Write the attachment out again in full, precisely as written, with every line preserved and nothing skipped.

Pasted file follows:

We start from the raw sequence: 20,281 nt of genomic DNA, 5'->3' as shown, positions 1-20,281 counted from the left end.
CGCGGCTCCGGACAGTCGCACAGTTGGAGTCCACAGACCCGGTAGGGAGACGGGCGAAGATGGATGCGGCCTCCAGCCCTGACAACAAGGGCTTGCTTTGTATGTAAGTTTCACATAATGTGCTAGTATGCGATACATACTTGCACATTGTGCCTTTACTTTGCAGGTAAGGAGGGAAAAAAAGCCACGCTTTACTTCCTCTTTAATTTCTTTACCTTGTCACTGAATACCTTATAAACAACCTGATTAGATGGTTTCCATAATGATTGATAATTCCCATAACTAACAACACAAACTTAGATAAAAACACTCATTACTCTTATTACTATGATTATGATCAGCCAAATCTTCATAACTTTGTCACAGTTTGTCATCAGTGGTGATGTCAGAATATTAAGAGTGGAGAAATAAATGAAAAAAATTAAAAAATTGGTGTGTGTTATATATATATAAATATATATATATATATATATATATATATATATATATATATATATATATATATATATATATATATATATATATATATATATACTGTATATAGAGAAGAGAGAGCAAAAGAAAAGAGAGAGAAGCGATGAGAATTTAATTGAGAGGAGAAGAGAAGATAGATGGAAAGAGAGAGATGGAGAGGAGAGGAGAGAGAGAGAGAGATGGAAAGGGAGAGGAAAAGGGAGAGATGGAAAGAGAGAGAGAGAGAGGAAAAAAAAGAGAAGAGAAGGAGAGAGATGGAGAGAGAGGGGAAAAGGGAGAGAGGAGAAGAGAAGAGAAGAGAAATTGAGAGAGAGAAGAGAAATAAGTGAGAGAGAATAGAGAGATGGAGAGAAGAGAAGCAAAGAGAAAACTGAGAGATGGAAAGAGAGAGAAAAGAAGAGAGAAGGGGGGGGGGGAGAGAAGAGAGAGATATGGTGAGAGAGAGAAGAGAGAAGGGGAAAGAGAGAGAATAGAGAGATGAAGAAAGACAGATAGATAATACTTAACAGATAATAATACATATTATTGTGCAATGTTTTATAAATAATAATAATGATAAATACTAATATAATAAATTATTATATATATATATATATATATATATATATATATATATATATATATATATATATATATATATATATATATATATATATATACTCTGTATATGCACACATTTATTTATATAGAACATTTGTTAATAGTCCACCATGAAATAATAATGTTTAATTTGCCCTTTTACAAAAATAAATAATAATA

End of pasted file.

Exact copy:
We start from the raw sequence: 20,281 nt of genomic DNA, 5'->3' as shown, positions 1-20,281 counted from the left end.
CGCGGCTCCGGACAGTCGCACAGTTGGAGTCCACAGACCCGGTAGGGAGACGGGCGAAGATGGATGCGGCCTCCAGCCCTGACAACAAGGGCTTGCTTTGTATGTAAGTTTCACATAATGTGCTAGTATGCGATACATACTTGCACATTGTGCCTTTACTTTGCAGGTAAGGAGGGAAAAAAAGCCACGCTTTACTTCCTCTTTAATTTCTTTACCTTGTCACTGAATACCTTATAAACAACCTGATTAGATGGTTTCCATAATGATTGATAATTCCCATAACTAACAACACAAACTTAGATAAAAACACTCATTACTCTTATTACTATGATTATGATCAGCCAAATCTTCATAACTTTGTCACAGTTTGTCATCAGTGGTGATGTCAGAATATTAAGAGTGGAGAAATAAATGAAAAAAATTAAAAAATTGGTGTGTGTTATATATATATAAATATATATATATATATATATATATATATATATATATATATATATATATATATATATATATATATATATATATATATATATACTGTATATAGAGAAGAGAGAGCAAAAGAAAAGAGAGAGAAGCGATGAGAATTTAATTGAGAGGAGAAGAGAAGATAGATGGAAAGAGAGAGATGGAGAGGAGAGGAGAGAGAGAGAGAGATGGAAAGGGAGAGGAAAAGGGAGAGATGGAAAGAGAGAGAGAGAGAGGAAAAAAAAGAGAAGAGAAGGAGAGAGATGGAGAGAGAGGGGAAAAGGGAGAGAGGAGAAGAGAAGAGAAGAGAAATTGAGAGAGAGAAGAGAAATAAGTGAGAGAGAATAGAGAGATGGAGAGAAGAGAAGCAAAGAGAAAACTGAGAGATGGAAAGAGAGAGAAAAGAAGAGAGAAGGGGGGGGGGGAGAGAAGAGAGAGATATGGTGAGAGAGAGAAGAGAGAAGGGGAAAGAGAGAGAATAGAGAGATGAAGAAAGACAGATAGATAATACTTAACAGATAATAATACATATTATTGTGCAATGTTTTATAAATAATAATAATGATAAATACTAATATAATAAATTATTATATATATATATATATATATATATATATATATATATATATATATATATATATATATATATATATATATATATATATATACTCTGTATATGCACACATTTATTTATATAGAACATTTGTTAATAGTCCACCATGAAATAATAATGTTTAATTTGCCCTTTTACAAAAATAAATAATAATA